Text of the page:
Thursday, 23 May 2013

Who “owns” hill lists ?

For baggers of British and Irish hills who take their hobby seriously, there is a very useful database of summit data on the website – the Database of British and Irish Hills (DoBIH).  It lists data for over 9000 summits, including which hill lists that summit belongs to.

But who “owns” the lists ?

Increasingly accurate GPS technology has enabled recent surveys to determine summit heights to within a few centimetres, leading to the reclassification of a number of hills.  One of which, Beinn a’Chlaidheimh, caused a bit of a stir following a 2011 survey.

It is generally accepted that the Scottish Mountaineering Club is the “owner”/”guardian” of the list known as Munro’s Tables, as it was originally compiled from within the SMC and the club has published a number of updated lists over the years.  Also, the SMC has never made clear what the definition of a Munro is; they are Scottish hills with a height of at least 3000 feet but no prominence (or drop) measurement has been specified, leading to debate about apparent inconsistencies.

But, it is clear that that if a hill is under 3000 feet high, it can’t be a Munro.

Most, if not all, of the recent surveys have been carried out by a team of keen amateurs who submit their findings to the Ordnance Survey for verification. If the OS has any doubt about the method or accuracy, it will recommend that the survey be carried out again with suggestions about the method to be employed.  Ultimately, the OS is the arbiter of height data within Great Britain.

The survey of Beinn a’Chlaidheimh, confirmed by the OS, measured its height at 2999 feet; close to but below the Munro threshold.  But it took the SMC over a year to remove it from Munro’s Tables.

Despite the length of time taken, what happened wasn’t out of the ordinary:
                      i.        a hill is surveyed,
                     ii.        the measurement is confirmed by the Ordnance Survey,
                    iii.        the measurement indicates that a particular hill list needs to be updated,
                    iv.        the owner of the hill list is notified,
                     v.        the required change to the hill list is made.

This is the generally accepted way of maintaining hill lists, but some disagree.  I’m with the dissenters.

When a person compiles a list, they define the criteria for inclusion.  They “own” the criteria, not the list.

The DoBIH appears to have become, or is becoming, the single accepted repository of hill data.  So when it comes to light that an attribute of a hill (e.g. height or prominence) changes, the database will be updated and the appropriate hill lists can also be updated.

But updating hill lists should only occur if the amended data within the definition criteria is absolute.

For instance, it is easy to say whether a hill is a Nuttall or not as both the height and prominence criteria are specifically defined.  It is also easy to say which hills are not Munros but not quite as easy to say which are, as the definition is not clear.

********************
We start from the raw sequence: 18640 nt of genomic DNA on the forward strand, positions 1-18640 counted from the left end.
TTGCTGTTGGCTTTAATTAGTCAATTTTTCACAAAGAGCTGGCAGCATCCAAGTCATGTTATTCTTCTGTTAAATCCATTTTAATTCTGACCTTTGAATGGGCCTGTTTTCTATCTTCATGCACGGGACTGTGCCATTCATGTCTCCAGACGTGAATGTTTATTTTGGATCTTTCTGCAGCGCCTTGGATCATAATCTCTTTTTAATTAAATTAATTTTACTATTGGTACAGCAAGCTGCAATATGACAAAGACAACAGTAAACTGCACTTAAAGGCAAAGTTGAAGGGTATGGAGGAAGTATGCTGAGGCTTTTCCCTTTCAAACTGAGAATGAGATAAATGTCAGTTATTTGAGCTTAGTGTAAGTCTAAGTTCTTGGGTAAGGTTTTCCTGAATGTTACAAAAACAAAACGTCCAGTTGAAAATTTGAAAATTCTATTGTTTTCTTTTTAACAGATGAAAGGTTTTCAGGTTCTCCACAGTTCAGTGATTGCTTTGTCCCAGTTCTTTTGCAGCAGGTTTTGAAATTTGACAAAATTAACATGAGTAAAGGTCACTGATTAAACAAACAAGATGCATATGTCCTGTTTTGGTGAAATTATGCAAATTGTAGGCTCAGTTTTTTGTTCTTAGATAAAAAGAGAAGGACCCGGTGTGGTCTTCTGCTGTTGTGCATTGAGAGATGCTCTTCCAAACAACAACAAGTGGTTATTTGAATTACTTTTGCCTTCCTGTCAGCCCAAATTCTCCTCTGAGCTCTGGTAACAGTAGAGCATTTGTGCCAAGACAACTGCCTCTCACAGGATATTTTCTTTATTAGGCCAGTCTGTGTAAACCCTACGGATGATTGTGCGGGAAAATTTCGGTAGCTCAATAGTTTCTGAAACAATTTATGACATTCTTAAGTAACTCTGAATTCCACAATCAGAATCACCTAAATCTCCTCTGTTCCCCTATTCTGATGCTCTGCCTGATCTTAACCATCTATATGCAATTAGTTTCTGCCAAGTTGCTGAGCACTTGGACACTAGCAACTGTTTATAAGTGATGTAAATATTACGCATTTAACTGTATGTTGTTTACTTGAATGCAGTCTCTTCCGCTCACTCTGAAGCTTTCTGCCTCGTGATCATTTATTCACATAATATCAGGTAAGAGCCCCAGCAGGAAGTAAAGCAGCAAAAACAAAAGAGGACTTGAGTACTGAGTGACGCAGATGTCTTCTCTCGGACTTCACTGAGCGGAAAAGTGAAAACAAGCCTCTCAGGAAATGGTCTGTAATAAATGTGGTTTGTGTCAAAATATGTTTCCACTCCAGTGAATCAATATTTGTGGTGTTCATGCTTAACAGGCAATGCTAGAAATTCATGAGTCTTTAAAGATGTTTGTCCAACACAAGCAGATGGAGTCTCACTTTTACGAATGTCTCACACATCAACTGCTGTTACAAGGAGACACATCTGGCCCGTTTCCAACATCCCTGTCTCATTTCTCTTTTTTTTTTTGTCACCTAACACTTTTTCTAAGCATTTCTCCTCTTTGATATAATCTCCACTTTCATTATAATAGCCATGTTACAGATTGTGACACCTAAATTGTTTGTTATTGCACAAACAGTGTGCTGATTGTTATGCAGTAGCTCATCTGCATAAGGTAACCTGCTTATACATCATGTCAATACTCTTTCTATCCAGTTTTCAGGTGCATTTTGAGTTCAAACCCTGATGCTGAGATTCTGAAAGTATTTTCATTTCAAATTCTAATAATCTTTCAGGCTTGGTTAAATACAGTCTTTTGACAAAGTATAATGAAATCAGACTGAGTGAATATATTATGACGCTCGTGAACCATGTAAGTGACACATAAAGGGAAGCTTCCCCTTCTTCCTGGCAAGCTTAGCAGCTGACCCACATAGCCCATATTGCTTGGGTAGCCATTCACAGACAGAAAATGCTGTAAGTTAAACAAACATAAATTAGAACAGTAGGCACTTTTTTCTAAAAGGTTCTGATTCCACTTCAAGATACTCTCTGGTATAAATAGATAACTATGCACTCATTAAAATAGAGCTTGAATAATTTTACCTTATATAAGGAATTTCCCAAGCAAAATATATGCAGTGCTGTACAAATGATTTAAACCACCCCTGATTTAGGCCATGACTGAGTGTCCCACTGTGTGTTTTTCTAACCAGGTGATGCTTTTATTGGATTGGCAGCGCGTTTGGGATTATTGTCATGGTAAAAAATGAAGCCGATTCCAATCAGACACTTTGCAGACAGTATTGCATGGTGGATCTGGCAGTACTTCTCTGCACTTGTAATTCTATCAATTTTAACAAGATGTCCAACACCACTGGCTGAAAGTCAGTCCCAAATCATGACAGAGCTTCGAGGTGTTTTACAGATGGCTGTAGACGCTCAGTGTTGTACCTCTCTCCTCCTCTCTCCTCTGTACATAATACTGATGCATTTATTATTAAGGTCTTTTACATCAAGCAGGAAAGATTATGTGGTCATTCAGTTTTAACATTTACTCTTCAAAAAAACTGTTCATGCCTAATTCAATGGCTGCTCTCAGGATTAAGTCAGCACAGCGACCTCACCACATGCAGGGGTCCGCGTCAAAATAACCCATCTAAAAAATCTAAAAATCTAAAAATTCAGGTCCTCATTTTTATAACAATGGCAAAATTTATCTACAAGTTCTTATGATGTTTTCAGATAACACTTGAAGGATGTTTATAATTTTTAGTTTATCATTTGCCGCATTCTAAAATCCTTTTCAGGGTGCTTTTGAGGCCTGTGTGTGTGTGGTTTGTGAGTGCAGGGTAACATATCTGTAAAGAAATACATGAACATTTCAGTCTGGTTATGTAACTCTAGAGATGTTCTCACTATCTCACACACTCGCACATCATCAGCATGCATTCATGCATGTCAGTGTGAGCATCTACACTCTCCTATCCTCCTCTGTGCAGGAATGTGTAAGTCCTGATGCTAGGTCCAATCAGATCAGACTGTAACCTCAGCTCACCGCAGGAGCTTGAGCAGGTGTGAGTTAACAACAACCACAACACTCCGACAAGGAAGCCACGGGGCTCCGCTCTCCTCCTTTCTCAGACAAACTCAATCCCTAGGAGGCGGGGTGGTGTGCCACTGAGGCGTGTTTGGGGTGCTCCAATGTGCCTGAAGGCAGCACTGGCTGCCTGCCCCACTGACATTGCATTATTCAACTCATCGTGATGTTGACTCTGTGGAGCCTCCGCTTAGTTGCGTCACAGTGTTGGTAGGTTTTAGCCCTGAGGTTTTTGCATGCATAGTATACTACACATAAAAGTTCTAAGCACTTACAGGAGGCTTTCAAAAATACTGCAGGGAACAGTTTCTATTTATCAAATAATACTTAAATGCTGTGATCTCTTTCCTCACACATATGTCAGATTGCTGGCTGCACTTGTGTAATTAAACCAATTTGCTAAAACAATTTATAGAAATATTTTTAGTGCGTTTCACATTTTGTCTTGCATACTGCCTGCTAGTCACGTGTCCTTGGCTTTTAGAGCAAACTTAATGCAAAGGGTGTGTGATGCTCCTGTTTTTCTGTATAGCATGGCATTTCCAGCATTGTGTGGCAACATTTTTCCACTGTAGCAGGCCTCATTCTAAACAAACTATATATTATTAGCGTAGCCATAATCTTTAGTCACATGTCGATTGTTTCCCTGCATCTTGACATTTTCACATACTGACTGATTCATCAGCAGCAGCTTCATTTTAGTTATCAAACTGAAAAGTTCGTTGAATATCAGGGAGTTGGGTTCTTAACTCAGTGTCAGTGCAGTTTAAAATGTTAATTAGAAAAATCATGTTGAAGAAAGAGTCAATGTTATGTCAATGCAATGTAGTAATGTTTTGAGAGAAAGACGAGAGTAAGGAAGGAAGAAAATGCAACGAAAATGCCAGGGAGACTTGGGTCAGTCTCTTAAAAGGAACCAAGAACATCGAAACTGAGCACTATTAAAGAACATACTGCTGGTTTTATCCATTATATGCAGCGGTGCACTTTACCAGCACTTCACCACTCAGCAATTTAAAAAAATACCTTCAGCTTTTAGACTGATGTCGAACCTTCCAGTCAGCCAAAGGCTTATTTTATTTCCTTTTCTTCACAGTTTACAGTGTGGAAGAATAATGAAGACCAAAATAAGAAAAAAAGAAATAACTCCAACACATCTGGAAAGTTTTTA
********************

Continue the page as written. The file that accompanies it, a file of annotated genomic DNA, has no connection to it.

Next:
Although a number of hill lists are “owned” by organisations such as the SMC, many are the product of individuals.  In the case of a list compiler dying, who then “owns” the list ?  Can a list be bequeathed ?  Whose permission does a surveyor have to get for a hill to be added to or removed from a list ?

Once the criteria of a hill list have been defined, the hills contained within the list will be subject to change, based on ever increasingly accurate surveys, but nobody “owns” the list.  Only cold hard data will determine whether a hill belongs on a list or not.

Monday, 13 May 2013

Touching Distance

Not words that describe the proximity of this trip’s fells to home, but something rather less tangible – the fact my remaining Wainwrights and Outlying Fells could be completed in 2 days, if I chose to do so.

Today’s objectives were those fells furthest away from home, in the far west of Cumbria – one of them so far west it lies outside the national park !  The end of Nannycatch Lane was the starting point for Flat Fell and Dent; dent being the fell lying outside the national park.  Cool and overcast conditions didn’t detract from the relaxed walking.  The true summit of Dent is rather uninspiring but the lower Wainwright summit is adorned by an impressive cairn.

Dent - the Wainwright summit

Wellington was the start of my walk up Blengdale to the Outlying Fell Ponsonby Fell – which “is very nearly in this category” of “fells not worth climbing” – according to Wainwright.  It’s not the best fell I’ve been to the top of, but its views and isolation lend it some value.  The stroll to Swainson Knott afforded views towards some of the most western of Wainwright’s 214 fells and the walk back to car on the forestry tracks rounded off a pleasant excursion.

Muncaster Fell was the final top of the day, which although climbed previously, I couldn’t be wholly sure that I had reached the actual summit which is listed as a rocky knoll near to the trig point.  From the summit I could see my final Wainwright – Seatallan – looming above a smaller fell which, after checking the map, I found to be my final Outlying Fell – Irton Pike.  This took me by surprise but seemed appropriate that the end of my Wainwright ticking odyssey was in sight, both figuratively and visually.

Muncaster Fell trig pillar

So, my final 4 Outlying Fells are Green Quarter Fell, Hollow Moor, Boat How and Irton Pike – my final 3 Wainwrights are Buckbarrow, Middle Fell and Seatallan.  I’ll be ticking these off, as well as the remainder of the FRCC 244 and Fellrangers, over the next few months with the finish on Seatallan to complete 4 lists on the same day.

I hope the sun will be shining !